PM2.5 from diesel vehicles that has a high share of elemental carbon, nickel, vanadium etc and also contribute to secondary nitrate particles make PM2.5 from diesel traffic more harmful for high risk of ischemic heart disease. This group of scientists have also found that diesel emissions increase the risk of ischemic heart disease more than the emissions from other vehicles.
 
Implications for Indian cities
The emerging global evidence have serious implications for India where the Global Burden of Disease (GBD) estimates has shown that out of total premature deaths caused by air pollution related diseases -- 627,000 a year, half of them are due to heart diseases. Heart diseases are known to be the biggest short-term impacts of air pollution related deaths in India as well as globally.

It is, therefore, disturbing to see how a misleading number game is being played out around the existing and recent studies on pollution sources in Delhi. The recent victim is the IIT Kanpur study on source apportionment and inventory. As Delhi is gearing up to implement odd and even formula for cars from January 1, 2016, this study is getting widely reported with desperate claims that road dust is the biggest culprit at 36 percent of PM2.5 pollution and vehicles are a small part of the problem at 20 percent. It is not highlighted that the same study shows that vehicles are the second highest emitter of PM2.5 among both dust and combustion sources and the top emitter among the combustion sources. It is also the second highest emitter of NOx after the industry and power plant stacks. This share of emissions from fossil fuel combustion in the city is more toxic and harmful.  Not only are the vehicles and power stacks contributing substantially to primary emissions of PM2.5, they are also the high emitters of gases – sulphur dioxide and nitrogen oxides that also contribute towards the formation of secondary particulate matter in the air. If the secondary particulates are taken into account then the combustion sources are the greatest emitters in the city with serious public health impacts. In fact, for the first time, the IIT Kanpur study has put the spotlight on secondary particles in Delhi. This has brought out the role of the gases from vehicles, power plants, and industry that transform in the air to form particles and contribute to particulate pollution. Nitrogen oxides convert to nitrate particles and sulphur dioxide into sulphates and push up the PM2.5 load in the air. This can be controlled only if primary gases from vehicles and stacks are reduced drastically. The Health Effect Institute study has already shown how these pollutants contribute to the overall toxicity of PM2.5 and adds to the cardiovascular stress. Moreover, the IIT Kanpur study has found a high level of toxic carcinogenic gases like PAH (Polycyclic aromatic hydrocarbon) that is from vehicles and burning and adds to cancer risk in the city.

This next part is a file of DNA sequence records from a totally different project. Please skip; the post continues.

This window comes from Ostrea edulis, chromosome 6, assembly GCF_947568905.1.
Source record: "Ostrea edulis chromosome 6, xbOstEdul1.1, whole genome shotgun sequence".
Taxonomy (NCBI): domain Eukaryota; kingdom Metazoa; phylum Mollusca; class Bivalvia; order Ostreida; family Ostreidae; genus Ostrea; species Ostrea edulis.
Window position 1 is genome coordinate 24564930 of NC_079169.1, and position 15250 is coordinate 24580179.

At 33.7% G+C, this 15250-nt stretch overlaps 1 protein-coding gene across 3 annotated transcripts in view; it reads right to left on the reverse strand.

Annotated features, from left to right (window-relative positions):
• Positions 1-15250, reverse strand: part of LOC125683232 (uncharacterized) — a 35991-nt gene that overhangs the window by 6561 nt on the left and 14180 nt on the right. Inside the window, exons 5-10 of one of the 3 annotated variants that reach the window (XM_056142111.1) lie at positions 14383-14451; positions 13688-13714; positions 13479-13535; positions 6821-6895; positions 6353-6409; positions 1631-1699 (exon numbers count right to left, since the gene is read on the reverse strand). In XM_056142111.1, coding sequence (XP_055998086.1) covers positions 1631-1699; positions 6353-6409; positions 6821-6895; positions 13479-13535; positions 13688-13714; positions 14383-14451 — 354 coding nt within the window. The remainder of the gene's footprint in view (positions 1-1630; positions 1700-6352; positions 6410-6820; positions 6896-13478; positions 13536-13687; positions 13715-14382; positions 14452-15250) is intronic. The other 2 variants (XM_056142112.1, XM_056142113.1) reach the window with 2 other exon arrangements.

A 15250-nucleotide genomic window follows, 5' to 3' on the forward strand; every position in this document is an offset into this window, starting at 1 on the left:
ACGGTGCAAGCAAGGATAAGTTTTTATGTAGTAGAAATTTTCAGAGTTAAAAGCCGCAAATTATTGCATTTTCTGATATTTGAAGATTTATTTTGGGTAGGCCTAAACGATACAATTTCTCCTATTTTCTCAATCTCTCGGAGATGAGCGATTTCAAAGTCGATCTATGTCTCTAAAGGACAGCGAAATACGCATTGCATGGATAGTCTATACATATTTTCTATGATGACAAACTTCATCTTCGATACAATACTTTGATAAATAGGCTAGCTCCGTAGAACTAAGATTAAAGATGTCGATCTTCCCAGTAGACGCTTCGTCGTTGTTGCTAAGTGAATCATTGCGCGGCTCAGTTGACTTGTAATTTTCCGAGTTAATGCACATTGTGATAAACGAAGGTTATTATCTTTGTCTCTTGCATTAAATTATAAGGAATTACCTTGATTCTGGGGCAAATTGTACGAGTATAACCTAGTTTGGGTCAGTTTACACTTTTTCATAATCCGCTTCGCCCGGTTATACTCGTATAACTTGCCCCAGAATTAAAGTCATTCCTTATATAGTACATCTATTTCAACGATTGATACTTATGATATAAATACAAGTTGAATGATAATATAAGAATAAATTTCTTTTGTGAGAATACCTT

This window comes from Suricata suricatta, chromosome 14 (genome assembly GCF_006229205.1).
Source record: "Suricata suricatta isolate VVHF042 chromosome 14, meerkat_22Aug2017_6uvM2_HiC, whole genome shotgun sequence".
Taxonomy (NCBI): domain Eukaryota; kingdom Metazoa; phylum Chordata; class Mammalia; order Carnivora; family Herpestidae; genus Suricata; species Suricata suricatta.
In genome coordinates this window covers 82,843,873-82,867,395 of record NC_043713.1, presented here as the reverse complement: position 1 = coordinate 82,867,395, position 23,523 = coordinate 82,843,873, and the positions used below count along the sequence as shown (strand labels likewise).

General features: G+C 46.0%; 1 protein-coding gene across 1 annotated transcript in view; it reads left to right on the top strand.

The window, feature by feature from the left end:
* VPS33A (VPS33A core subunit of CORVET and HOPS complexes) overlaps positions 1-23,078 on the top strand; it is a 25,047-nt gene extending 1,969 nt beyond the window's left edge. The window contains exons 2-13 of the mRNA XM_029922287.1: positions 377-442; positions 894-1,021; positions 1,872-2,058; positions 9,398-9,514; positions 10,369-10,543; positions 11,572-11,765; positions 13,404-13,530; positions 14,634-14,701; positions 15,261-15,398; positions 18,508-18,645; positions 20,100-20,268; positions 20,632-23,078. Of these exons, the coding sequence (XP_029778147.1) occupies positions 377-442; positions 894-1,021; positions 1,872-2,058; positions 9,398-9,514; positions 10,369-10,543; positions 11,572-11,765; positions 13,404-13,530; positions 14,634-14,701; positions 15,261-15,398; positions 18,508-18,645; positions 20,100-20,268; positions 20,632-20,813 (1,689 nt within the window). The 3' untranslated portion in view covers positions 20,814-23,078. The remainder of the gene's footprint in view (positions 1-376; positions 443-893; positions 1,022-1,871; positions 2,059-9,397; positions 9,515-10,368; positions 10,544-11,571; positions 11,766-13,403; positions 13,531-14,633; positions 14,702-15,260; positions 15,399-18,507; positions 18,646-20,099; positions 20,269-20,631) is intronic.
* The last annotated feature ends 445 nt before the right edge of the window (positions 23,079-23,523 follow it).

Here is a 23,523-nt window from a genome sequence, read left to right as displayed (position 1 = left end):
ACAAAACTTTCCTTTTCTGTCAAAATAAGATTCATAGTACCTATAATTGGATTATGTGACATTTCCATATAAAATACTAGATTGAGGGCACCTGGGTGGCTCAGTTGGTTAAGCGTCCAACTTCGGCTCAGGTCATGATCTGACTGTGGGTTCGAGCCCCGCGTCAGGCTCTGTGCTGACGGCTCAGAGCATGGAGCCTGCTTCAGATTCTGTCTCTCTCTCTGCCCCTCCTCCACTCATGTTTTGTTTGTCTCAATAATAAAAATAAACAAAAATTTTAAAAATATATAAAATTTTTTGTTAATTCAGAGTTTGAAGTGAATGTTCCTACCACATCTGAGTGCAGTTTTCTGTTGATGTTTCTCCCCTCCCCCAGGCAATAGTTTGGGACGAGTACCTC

Let us be clear. It is not at all unusual for road dust and crustal dust to dominate any particulate matter inventory in any city of the world. Even in the US, the EPA inventory shows that the road dust share is much higher than the contribution from the vehicles, power plants and industry. Yet those countries have not resorted to only vacuum cleaning of roads but have implemented the most stringent emissions standards for combustion sources – vehicles, power plants and industry, to reduce public health risk.

Understanding this science to prioritise stringent control measures is critical to reducing public health risk in our city. While monitoring and tracking air pollution levels let us not miss the woods for the trees -- the ultimate objective of air quality management is to reduce the burden of disease in our cities. 

(The author is Executive Director, Centre for Science and Environment. Views expressed are strictly personal)
Anumita Roychowdhury

Anumita Roychowdhury